A Guide to Bordeaux: How to Plan the Perfect Weekend

First time visitors to France often plant themselves in Paris for the entire length of their vacation, overlooking important cities with rich histories and amazing opportunities to explore what makes France so unique. Because of the wonderful high-speed trains and readily available flights, side trips from Paris can be accomplished easily.


Travelers can be in the vibrant, unique city of  Bordeaux, the world’s wine industry capital, in less than four hours from Paris’ Montparnasse train station.  Another option is to arrive via Air France from Paris’ Orly Airport to the Bordeaux Airport on a one hour and five minute flight. Taxicabs are plentiful and private sedans are available for hire through hotel concierges.  While wine tasting is the best part about Bordeaux, history lovers will become enamored with the evolution of the villages surrounding the vineyards and lineage of the winemakers. Each Chateau is a study in architecture, interior design and botany. And, as in most of France, gastronomy is also a high priority for the Bordelais people.


Intro to the Wine Region
The nearly 300,000 acres of Bordeaux wine country is naturally divided by the Gironde Estuary into a Left Bank area that includes the Médoc and Graves regions and a Right Bank area which includes the Libournais, Bourg and Blaye regions. The Médoc is itself divided into Haut-Médoc (the southern portion) and Bas-Médoc (the northern portion).

There are various sub-regions on both sides of the Gironde; the Haut-Médoc, includes St-Estèphe, Pauillac, St.-Julien and the celebrated Margaux. Graves has the sub-regions of Pessac-Léognan and Sauternes. The Libournais includes the well-known sub-regions of Saint-Émilion and Pomerol. Pomerol’s illustrious Château Pétrus is located here and is accessible by appointment.

Planning the perfect weekend in Bordeaux can be a breeze. Dress is chic casual for the daytime—or a little black dress for women for evening fine dining—and classic blazer and tie for gentlemen. Comfortable shoes are imperative for all when touring vineyards, and keep in mind when choosing heel height that many of the streets in town are cobblestone.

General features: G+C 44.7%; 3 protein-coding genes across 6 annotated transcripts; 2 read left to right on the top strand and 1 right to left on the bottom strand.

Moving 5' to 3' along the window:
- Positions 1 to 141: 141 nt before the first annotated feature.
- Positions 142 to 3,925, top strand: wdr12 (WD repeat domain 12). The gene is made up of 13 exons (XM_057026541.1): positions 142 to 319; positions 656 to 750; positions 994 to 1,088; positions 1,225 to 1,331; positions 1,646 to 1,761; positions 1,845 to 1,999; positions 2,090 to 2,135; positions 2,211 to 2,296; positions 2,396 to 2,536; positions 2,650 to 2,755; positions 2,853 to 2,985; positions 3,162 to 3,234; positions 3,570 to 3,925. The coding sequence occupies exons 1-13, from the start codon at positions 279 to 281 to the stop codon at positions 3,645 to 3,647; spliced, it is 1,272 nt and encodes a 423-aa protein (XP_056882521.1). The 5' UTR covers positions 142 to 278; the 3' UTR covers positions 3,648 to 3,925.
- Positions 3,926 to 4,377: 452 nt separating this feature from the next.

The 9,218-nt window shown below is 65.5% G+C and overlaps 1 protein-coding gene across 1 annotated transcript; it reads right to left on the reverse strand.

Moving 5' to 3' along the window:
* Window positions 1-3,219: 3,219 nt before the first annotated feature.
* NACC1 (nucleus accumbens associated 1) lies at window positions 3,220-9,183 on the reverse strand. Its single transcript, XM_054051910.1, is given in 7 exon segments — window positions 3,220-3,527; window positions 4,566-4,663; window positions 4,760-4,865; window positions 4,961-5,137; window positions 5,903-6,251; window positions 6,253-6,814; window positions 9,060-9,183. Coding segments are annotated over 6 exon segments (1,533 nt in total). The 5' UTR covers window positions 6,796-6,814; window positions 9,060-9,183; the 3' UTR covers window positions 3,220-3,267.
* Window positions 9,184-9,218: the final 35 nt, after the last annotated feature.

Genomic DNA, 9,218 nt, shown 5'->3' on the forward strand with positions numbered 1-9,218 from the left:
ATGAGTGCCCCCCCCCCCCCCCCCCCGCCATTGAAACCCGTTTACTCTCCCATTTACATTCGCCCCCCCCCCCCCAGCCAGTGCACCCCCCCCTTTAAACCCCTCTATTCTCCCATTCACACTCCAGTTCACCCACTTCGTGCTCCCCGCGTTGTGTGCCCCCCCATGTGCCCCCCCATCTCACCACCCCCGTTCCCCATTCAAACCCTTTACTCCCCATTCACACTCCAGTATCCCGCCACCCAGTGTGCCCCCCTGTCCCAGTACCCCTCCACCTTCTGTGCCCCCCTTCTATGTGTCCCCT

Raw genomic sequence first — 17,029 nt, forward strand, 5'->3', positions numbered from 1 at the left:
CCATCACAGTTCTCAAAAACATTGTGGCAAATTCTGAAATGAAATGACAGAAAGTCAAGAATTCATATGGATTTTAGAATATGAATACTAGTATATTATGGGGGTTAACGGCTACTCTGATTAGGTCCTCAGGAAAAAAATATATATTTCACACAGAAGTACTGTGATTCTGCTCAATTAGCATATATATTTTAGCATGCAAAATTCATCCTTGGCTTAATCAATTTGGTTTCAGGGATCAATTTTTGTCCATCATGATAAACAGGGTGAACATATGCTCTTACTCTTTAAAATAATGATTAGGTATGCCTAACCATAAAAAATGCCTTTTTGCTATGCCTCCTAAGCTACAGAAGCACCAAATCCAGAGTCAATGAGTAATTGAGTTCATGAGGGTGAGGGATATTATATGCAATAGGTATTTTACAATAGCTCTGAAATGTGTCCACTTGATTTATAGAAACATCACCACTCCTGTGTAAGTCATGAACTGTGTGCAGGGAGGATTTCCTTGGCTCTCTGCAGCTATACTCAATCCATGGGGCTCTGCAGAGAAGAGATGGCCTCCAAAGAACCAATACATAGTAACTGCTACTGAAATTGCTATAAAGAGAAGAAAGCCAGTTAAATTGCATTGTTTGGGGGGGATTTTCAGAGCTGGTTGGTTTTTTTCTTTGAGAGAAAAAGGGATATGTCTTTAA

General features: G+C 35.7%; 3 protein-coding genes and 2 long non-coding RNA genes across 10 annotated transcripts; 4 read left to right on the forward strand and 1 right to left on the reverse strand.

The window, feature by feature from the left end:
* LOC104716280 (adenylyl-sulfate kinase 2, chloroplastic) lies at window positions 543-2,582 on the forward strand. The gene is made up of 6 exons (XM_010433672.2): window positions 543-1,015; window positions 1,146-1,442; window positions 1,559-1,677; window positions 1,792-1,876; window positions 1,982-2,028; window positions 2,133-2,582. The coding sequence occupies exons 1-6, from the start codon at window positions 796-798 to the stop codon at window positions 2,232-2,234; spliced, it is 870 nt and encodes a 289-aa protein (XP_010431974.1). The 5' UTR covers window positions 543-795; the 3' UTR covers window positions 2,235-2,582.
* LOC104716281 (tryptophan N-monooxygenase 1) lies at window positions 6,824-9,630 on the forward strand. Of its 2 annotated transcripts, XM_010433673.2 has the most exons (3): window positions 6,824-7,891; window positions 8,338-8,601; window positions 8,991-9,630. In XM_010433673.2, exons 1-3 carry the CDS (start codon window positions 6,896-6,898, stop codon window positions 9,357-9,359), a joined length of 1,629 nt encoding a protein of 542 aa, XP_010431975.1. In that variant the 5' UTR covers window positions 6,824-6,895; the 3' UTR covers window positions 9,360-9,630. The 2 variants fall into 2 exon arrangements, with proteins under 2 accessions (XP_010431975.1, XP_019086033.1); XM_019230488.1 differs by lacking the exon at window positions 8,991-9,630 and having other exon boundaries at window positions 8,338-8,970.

To allow time to adequately explore the region, I suggest a minimum of two nights and three days. After you have chosen where to stay, book an all day wine tour to hit the highlights of the wine region for one of the days and a half day tour of the city of Bordeaux, leaving room for off the beaten path exploration on your own for the other. Make dining arrangements for dinner and lunch and book any tickets to the arts to complete your preparations. Here are some pro tips to get you started:

Grand Hotel de Bordeaux & Spa.
Grand Hotel de Bordeaux & Spa.

Where to Stay
Begin with determining whether you desire to stay in the city proper and commute to the villages or prefer to experience the country roads and serenity of boutique hotels in the heart of the vineyards, away from the hustle and bustle. Historic hotels like the Grand Hotel de Bordeaux & Spa ((25, Place de la Comedie 33000 Bordeaux) offer in-town luxury, conveniently located in the heart of the golden triangle near posh boutique shopping, trendy cafés and wine tasting classes. For those who wish to throw open the window sashes and see the vines first thing in the morning, Hotel ChâteauCordellian-Bages (www.cordeillanbages.com)(Route des Châteaux, 33250 Pauillac) has a location that can’t be beat. In the heart of the Pauillac region (left bank Haut-Médoc), this hotel is part of the Relais & Châteaux family and offers the peace and serenity of nature with the thrill of being in such close proximity to one of the best Bordeaux producers in the world, Lynch-Bages.

Hotel Château Cordellian-Bage.

Wine Tours: Private and Small Group
Private guides give visitors the ability to tailor their adventure into wine country towards their personal preferences as well as allow you to remain free to taste, knowing you will not be drinking and driving (the legal limit is .05% – much lower than in the U.S. and the penalties are more severe). Communicate in advance with your guide whether you want to taste wines from your favorite producer, are looking to add to your wine cellar, want to learn about wine production, or simply desire to concentrate on the beauty and architecture of the villages and chateaux.


On my trip to Bordeaux, I used expert sommelier Dominique Garcia who was the head sommelier at Mouton Rothschild for eleven years until he started the exclusive wine tour company Les Sommelier et Les Vingerons (d.garcia@lesommelieretlesvignerons.fr). Dominique picked me up at my hotel in the city of Bordeaux and acted as my chauffeur, guide and wine consultant for a magical day of touring vineyards, chateaux, and best of all tasting important wines from the region. He is an excellent resource for hunting down vintage wines and helping you stock your wine cellar back home. The full day tour lasted eight hours, which included a history lesson of the area’s winemaking and stops along the way to capture photos of estates just outside our grasp (some of the most prestigious chateaux were on winter hiatus).